Thought you unsubscribed? Digital tactics that deceive consumers are often designed to be sneaky.
Aug 29, 2022

Thought you unsubscribed? Digital tactics that deceive consumers are often designed to be sneaky.

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They’re known as "dark patterns," a term coined by user-experience specialist Harry Brignull. And they can rack up profits for the companies behind them.

This episode originally aired on “Marketplace” on Aug. 10, 2022.

Online shopping can be full of pop-ups and distractions, as well as some traps and misdirection.

Like signing up for a free trial membership to some app or website. While you might’ve forgotten to keep taking those daily French lessons you signed up for, the company hasn’t forgotten you or your credit card number.

If you can find the Unsubscribe or Cancel button, even that tool might not release you completely.

And that’s intentional.

Harry Brignull is a user-experience specialist based in the United Kingdom. He calls these design strategies “dark patterns,” and he’s been documenting them for over a decade. The following is an edited transcript of his conversation with Kimberly Adams.

Harry Brignull: For example, you might be buying a ticket with a low-cost airline and you find out somehow you’ve ended up paying for stuff you didn’t ask for, like premium seats or travel insurance or whatever. And in that sort of scenario, they’ve actually sneaked something into your shopping cart when you weren’t looking, and you end up paying for it. And afterwards, you might think, “Oh well, it was only $10 or $15 for a ticket purchase that might have been 10 times that price. Maybe I should just leave it.” And if that’s happening to millions of customers every week, that’s a lot of profit that can be made through those sorts of tricks.

Kimberly Adams: What kind of regulations are there around these types of strategies?

Brignull: So what’s interesting is when I started out with this stuff, it wasn’t a very regulated area. And my campaigning generally appealed to designers and people who worked in the industry. And in the last, sort of, four or five years, it’s suddenly been of a lot more interest to legal scholars and regulators and lawmakers. So the topic has kind of exploded, and suddenly, we’ve got these new regulations coming in. In California, you’ve got the [California Privacy Rights Act] and in Colorado, the [Colorado Privacy Act]. Those are both laws about privacy, and they aim to stop companies from tricking you into giving them permission to do stuff with your personal data, like tracking you and then selling the information to third parties. So both of those laws have definitions of dark patterns in them, and they forbid certain types of dark patterns, which is a really good thing.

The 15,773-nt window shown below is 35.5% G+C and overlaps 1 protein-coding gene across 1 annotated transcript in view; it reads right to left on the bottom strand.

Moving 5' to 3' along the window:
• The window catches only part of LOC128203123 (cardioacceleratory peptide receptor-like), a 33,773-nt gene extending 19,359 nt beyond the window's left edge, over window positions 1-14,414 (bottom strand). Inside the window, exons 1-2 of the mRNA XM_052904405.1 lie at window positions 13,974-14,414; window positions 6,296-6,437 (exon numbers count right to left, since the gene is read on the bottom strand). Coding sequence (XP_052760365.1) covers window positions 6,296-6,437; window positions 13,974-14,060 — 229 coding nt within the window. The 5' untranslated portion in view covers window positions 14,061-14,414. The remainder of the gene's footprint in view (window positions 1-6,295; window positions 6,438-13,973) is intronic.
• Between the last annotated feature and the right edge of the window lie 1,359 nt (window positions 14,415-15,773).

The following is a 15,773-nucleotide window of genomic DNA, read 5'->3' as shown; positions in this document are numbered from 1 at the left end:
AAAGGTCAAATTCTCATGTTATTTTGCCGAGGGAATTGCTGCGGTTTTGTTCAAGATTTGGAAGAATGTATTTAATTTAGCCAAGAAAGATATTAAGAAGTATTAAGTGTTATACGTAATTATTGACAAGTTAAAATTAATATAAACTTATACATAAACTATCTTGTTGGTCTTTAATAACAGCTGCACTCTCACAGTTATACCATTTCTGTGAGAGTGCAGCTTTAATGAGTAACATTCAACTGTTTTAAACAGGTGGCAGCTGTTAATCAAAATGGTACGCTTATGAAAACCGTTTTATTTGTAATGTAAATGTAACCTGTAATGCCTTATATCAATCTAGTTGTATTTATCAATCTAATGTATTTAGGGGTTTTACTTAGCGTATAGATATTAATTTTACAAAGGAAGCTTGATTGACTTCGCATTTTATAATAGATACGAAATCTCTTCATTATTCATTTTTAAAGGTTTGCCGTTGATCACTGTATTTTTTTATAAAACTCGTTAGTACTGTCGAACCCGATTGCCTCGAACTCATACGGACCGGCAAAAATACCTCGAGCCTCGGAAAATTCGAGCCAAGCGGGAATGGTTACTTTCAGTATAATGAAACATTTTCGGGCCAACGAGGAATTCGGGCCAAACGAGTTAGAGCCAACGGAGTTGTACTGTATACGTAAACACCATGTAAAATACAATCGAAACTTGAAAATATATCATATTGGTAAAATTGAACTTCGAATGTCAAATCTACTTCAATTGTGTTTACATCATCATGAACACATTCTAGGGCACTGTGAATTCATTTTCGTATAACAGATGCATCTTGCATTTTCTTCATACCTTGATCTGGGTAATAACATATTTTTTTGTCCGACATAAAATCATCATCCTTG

In Europe, we’ve got something called the Digital Services Act incoming. It applies to a really wide range of online businesses. So it’s not specifically about privacy, but lots of different kinds of things that businesses do. And it forbids some kinds of dark patterns, which is really great. But the law hasn’t yet arrived. The wording has been agreed, but it hasn’t been kind of launched yet. So we don’t know quite how effective it will be, whether or not the wording’s done right, whether or not they’ll be able to use it well in practice.

Adams: So where do you see the industry moving in regards to using these strategies and these dark patterns? And how do you think consumers are going to be responding to them or just dealing with them?

Brignull: Well, I think there’s gonna be a bit more regulation. And there’s gonna be some more laws, and there’ll probably be some good ones written and some bad ones written, and I think we’ll learn, you know, globally, different countries are going to do different things. And I think industry will, obviously, when the laws change and they know that they’re up for really big fines or big problems, they’re going to pay attention. If there’s one language that businesses speak, it’s the language of money. And I think that will be very good for consumers who will then have a safer World Wide Web to use.

Brignull’s website includes more than 400 examples of various dark patterns in his hall of shame. Think Google, Amazon and Reddit, for starters.

The site offers fun nicknames to identify these tricks. Like Privacy Zuckering, which is when you’re tricked into publicly sharing more information about yourself than you really intended to. It’s named after a certain Facebook CEO whose name starts with Z. There’s also a trick called the Roach Motel, where you can easily become a member or a subscriber, but you can’t escape. Personally, I think “Hotel California” is a better fit.

By the way, that Digital Services Act is still making its way through the official European Union legislative process. And while some aspects of the law won’t go into effect until 2024, certain big companies will have new rules to follow within months.

So maybe soon, some websites will be a little less sneaky.

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The team

Michael Lipkin Senior Producer
Stephanie Hughes Producer
Jesus Alvarado Assistant Producer